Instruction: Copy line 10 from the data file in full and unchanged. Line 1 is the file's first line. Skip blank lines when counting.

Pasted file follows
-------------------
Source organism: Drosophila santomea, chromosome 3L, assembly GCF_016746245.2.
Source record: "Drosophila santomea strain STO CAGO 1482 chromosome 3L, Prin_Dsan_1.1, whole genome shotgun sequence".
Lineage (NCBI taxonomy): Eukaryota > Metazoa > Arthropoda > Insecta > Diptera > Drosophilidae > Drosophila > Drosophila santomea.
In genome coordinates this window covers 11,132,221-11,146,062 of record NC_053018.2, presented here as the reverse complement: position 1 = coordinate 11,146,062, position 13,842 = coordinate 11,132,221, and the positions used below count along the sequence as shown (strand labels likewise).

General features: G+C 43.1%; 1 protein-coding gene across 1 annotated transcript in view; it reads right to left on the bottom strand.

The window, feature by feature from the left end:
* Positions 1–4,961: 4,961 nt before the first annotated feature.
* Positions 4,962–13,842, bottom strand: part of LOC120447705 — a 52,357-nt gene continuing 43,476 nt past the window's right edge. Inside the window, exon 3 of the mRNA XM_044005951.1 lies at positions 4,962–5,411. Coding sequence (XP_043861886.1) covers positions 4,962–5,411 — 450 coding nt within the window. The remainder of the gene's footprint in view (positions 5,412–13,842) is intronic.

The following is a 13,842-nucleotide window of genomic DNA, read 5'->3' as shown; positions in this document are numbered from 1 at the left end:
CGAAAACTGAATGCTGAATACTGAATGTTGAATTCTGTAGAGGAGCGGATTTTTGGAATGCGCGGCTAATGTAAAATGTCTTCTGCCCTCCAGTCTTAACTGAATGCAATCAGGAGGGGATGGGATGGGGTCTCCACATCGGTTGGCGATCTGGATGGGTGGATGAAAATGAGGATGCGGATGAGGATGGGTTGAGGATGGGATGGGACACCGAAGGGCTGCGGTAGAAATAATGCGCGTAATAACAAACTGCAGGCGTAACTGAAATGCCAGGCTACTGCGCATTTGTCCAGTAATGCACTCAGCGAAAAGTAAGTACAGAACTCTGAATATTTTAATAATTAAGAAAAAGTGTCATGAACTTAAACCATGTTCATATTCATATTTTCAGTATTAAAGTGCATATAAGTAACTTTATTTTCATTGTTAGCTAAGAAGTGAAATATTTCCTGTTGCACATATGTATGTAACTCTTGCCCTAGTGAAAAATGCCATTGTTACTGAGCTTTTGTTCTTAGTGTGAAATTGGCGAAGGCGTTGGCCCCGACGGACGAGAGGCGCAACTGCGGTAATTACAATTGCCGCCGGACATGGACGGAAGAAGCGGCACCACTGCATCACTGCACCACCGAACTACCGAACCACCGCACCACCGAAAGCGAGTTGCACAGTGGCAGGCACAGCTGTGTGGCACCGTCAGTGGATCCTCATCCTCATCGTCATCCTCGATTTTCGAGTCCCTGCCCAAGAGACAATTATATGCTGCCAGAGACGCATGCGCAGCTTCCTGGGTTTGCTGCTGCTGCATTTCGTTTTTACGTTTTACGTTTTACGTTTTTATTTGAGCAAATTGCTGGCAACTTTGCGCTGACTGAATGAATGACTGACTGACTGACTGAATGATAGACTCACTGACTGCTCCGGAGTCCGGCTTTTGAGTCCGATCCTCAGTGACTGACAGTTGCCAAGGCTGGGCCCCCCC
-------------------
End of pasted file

CGAAAACTGAATGCTGAATACTGAATGTTGAATTCTGTAGAGGAGCGGATTTTTGGAATGCGCGGCTAATGTAAAATGTCTTCTGCCCTCCAGTCTTAACTGAATGCAATCAGGAGGGGATGGGATGGGGTCTCCACATCGGTTGGCGATCTGGATGGGTGGATGAAAATGAGGATGCGGATGAGGATGGGTTGAGGATGGGATGGGACACCGAAGGGCTGCGGTAGAAATAATGCGCGTAATAACAAACTGCAGGCGTAACTGAAATGCCAGGCTACTGCGCATTTGTCCAGTAATGCACTCAGCGAAAAGTAAGTACAGAACTCTGAATATTTTAATAATTAAGAAAAAGTGTCATGAACTTAAACCATGTTCATATTCATATTTTCAGTATTAAAGTGCATATAAGTAACTTTATTTTCATTGTTAGCTAAGAAGTGAAATATTTCCTGTTGCACATATGTATGTAACTCTTGCCCTAGTGAAAAATGCCATTGTTACTGAGCTTTTGTTCTTAGTGTGAAATTGGCGAAGGCGTTGGCCCCGACGGACGAGAGGCGCAACTGCGGTAATTACAATTGCCGCCGGACATGGACGGAAGAAGCGGCACCACTGCATCACTGCACCACCGAACTACCGAACCACCGCACCACCGAAAGCGAGTTGCACAGTGGCAGGCACAGCTGTGTGGCACCGTCAGTGGATCCTCATCCTCATCGTCATCCTCGATTTTCGAGTCCCTGCCCAAGAGACAATTATATGCTGCCAGAGACGCATGCGCAGCTTCCTGGGTTTGCTGCTGCTGCATTTCGTTTTTACGTTTTACGTTTTACGTTTTTATTTGAGCAAATTGCTGGCAACTTTGCGCTGACTGAATGAATGACTGACTGACTGACTGAATGATAGACTCACTGACTGCTCCGGAGTCCGGCTTTTGAGTCCGATCCTCAGTGACTGACAGTTGCCAAGGCTGGGCCCCCCC